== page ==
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Cat Scan

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NEWS
August 1, 1986 | By HOWARD SCHNEIDER, Daily News Staff Writer
Poor Tygger. First Daddy Ed Schwartz gets a law passed in City Council forcing him to get this wicked rabies shot. Then Schwartz puts out a press release telling people to come watch Dr. Orville R. Walls give the shot. And people did come. And took pictures, not just of the shot, but of Tygger getting his teeth checked, and Tygger getting his ears checked and Tygger getting his temperature taken. The cat handled it all with barely a squirm. But it was all for a good cause: publicizing new animal-control laws sponsored by Schwartz.
SPORTS
May 23, 1995 | By Frank Fitzpatrick and Stephen A. Smith, INQUIRER STAFF WRITERS
Lenny Dykstra, who took himself out of Sunday's game with back spasms, underwent a CAT scan yesterday at Thomas Jefferson University Hospital. Phillies physician Phillip Marone said that the results would be available today, but that based on his examination, he did not think the problem was a particularly serious one. "I believe it to be just a muscular problem," said Marone, "but I won't really know for sure until (today). " Dykstra, who has his average up to .304, left the Phillies' win over New York on Sunday when his lower back stiffened.
NEWS
November 7, 1987 | By PAUL BAKER and PAUL MARYNIAK, Daily News Staff Writers
John Martin's last name cost him his life. The Olney man, who had been undergoing alcohol detoxification at the Veterans Medical Center in Coatesville, Chester County, was transferred to the VA hospital in Philadelphia on Wednesday for a CAT scan that was intended for another Coatesville patient of the same name. Immediately after being injected with an iodine dye used for the procedure, Martin, 39, experienced difficulty breathing and required emergency treatment. Eighteen hours later, he was dead.
NEWS
August 8, 1986 | By Rich Heidorn Jr., Inquirer Staff Writer
Common Pleas Court Judge Leon Katz yesterday threw out a $986,000 jury award to a woman who contended that she lost her psychic powers after a CAT scan, saying the verdict was "grossly excessive" and not based on the evidence. Acting on a motion by attorneys for Temple University Hospital, Katz ordered a new trial in the lawsuit by Judith Richardson Haimes. The verdict, which received national attention when it was announced in March, was "so grossly excessive as to shock the court's sense of justice," Katz wrote in an opinion.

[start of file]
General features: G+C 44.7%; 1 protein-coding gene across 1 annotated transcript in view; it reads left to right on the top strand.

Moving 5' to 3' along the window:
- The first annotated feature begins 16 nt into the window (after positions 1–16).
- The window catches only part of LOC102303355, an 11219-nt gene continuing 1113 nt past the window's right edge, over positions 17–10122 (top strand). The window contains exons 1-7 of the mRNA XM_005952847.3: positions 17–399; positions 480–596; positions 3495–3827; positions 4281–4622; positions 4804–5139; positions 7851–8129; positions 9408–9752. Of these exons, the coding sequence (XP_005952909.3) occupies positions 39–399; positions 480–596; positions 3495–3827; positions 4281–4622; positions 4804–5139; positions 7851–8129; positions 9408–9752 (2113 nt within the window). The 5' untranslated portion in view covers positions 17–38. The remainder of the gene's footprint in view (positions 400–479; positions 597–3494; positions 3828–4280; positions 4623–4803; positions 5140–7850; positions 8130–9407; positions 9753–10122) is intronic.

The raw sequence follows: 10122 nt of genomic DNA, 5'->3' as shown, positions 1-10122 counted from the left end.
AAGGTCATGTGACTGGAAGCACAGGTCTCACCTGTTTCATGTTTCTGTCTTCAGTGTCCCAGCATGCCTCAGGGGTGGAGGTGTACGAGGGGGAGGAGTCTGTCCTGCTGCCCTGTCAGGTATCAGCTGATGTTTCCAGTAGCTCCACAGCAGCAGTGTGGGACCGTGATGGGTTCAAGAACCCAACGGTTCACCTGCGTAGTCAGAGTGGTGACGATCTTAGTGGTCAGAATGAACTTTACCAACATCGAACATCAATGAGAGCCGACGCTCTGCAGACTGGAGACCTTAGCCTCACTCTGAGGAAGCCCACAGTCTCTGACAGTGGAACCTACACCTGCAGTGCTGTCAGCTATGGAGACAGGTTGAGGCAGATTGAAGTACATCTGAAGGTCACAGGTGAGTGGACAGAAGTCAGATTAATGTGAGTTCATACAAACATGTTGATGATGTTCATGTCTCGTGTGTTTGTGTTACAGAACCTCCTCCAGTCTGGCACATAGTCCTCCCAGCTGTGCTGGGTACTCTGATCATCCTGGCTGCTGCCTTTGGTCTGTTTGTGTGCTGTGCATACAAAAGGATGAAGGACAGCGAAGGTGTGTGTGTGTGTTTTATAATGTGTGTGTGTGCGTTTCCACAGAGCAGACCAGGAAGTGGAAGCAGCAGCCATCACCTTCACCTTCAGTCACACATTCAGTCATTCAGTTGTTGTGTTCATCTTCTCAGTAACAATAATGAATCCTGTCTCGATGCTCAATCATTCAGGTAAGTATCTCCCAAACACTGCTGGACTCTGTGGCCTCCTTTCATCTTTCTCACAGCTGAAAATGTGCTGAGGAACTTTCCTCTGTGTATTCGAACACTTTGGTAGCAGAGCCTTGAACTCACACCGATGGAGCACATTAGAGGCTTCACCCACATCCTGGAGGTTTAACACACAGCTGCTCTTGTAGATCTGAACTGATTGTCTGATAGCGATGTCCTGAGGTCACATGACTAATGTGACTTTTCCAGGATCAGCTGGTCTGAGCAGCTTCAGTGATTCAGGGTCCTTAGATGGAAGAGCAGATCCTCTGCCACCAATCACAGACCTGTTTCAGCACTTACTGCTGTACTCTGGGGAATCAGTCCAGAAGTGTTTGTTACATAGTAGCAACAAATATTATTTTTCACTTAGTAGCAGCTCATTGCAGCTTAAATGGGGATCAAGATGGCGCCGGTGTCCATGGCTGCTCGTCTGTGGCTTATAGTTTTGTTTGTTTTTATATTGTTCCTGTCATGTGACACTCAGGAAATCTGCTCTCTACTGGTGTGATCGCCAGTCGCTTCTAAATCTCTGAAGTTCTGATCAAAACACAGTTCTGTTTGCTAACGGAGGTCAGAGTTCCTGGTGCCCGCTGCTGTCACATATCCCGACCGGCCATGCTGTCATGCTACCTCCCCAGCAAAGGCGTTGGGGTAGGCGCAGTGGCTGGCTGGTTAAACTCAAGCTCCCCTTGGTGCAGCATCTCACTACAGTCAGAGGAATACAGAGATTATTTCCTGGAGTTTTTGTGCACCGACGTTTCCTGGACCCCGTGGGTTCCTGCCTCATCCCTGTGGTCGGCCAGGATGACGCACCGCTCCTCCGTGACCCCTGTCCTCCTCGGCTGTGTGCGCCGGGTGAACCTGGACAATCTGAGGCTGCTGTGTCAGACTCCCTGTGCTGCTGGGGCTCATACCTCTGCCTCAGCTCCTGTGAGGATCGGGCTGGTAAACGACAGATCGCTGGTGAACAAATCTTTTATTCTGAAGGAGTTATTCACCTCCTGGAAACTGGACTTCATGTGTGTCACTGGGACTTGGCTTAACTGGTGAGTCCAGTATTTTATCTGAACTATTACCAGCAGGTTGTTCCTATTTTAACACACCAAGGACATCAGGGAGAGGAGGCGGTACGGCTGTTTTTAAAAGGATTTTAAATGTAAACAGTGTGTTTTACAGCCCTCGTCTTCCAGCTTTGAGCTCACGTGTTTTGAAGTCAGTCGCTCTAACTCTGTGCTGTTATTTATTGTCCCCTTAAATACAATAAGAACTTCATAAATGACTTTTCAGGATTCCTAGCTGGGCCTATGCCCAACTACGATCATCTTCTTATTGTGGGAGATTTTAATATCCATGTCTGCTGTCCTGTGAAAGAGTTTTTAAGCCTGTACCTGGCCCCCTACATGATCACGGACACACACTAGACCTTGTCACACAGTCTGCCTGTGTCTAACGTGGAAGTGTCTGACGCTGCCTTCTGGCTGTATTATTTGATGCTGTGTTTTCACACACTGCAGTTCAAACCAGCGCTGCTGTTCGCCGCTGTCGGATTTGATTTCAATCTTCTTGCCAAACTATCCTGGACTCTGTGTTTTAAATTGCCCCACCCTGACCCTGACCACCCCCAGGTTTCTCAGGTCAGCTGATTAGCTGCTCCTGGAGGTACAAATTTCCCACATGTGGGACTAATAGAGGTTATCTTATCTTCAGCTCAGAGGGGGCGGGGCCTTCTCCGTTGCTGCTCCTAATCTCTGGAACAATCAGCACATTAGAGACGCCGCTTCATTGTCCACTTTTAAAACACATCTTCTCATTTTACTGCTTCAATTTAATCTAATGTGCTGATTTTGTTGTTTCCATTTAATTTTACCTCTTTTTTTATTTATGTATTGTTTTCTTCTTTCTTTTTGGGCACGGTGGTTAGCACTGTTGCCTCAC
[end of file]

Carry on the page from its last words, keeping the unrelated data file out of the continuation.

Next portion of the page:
NEWS
August 9, 2002
ARE WE outraged about Jason Lucas' being denied a CAT scan because of his size? You bet we are. But not for the reasons outlined by Lucas in yesterday's Daily News. As far as we're concerned, it's his charge of denial of medical care that's outrageous. The decision of Presbyterian Hospital to no longer perform a procedure on a person who exceeded the weight of their machine's capability seems like a sound decision. If the hospital made any mistake, it was breaking the rules in previous years to allow Lucas to have his scan.
NEWS
July 31, 1988 | By Lisa Ellis, Inquirer Staff Writer
Mummy-wrapped, the patient lies flat on his back inside a $1.5 million cylinder that doctors hope will pinpoint a neurological problem by using a magnet 5,000 times the strength of gravity. In the next room, technicians, peering at the patient through sliding-glass windows, check the freeze-frame images of the brain on computer screens. Then, with the touch of a button, they trigger the 6-foot-tall camera that turns the images into photographs. At first glance, this looks like someone receiving a CAT scan, the computerized axial tomography X-ray that almost every hospital has acquired the capability of doing since the scanner was developed about 15 years ago. But many of the pictures are sharper, with the cavities of the brain and various types of tissue, blood and bone clearly distinguishable in shadings of black, white and gray.
SPORTS
March 11, 1994 | By Frank Fitzpatrick, INQUIRER STAFF WRITER
John Kruk, hanging on his wife's left arm, limped up the airport ramp. Beneath a black "Chevy Trucks" cap, his eyes - glassy from the medication that helped him sleep on the 2 1/2-hour flight from Philadelphia yesterday - looked around to see what awaited him. He winced occasionally as he walked, but it was a surgical wound that hurt him now, not the cancerous testicle that was removed less than 48 hours earlier. His spirits, he said, were good. He predicted that he'd be playing baseball in two weeks.
NEWS
January 16, 1988 | By MICHAEL DAYS, Daily News Staff Writer
After recently disclosing that any of 12 workers at two Veterans Hospitals might have prevented a mixup that led to the accidental death of a patient, VA officials promised that the workers faced disciplinary action that could include dismissal. But yesterday, a VA official said the most serious penalty initiated against any of the workers was a 10-day suspension without pay. Three of the workers face a five-day suspension without pay, two others have received reprimands, and five will receive "admonishments," said David Berg, special assistant to the VA director in Philadelphia.
NEWS
September 8, 1986
I would like to commend Judge Leon Katz for rejecting the ridiculous damage award to Judith Haimes, who said that a CAT scan impaired her psychic powers. I certainly wonder by what criteria the jurors reached their decision. Where is their reasoning or common sense? One can lose psychic ability at any time. Surely, if Ms. Haines was psychic at the time she would have sensed a problem with the test. I applaud Judge Katz for his wise decision and integrity. Kathleen Gillespie Croydon.
NEWS
March 27, 1986 | By ANN W. O'NEILL, Daily News Staff Writer
As a psychic, Judith Richardson Haimes led police to missing bodies, making believers out of skeptical officers. But as a plaintiff in civil court in Philadelphia, she was unable to prove she had a case. Common Pleas Judge Leon Katz yesterday dismissed Haimes' claim that a CAT scan performed nearly 10 years ago at Temple University Hospital left her with headaches that made it impossible for her to use her powers. Haimes had contended that the hospital and Dr. Judith Hart, a neuro- radiologist, were negligent in giving her the CAT scan after she told them she was allergic to the dye used in the test.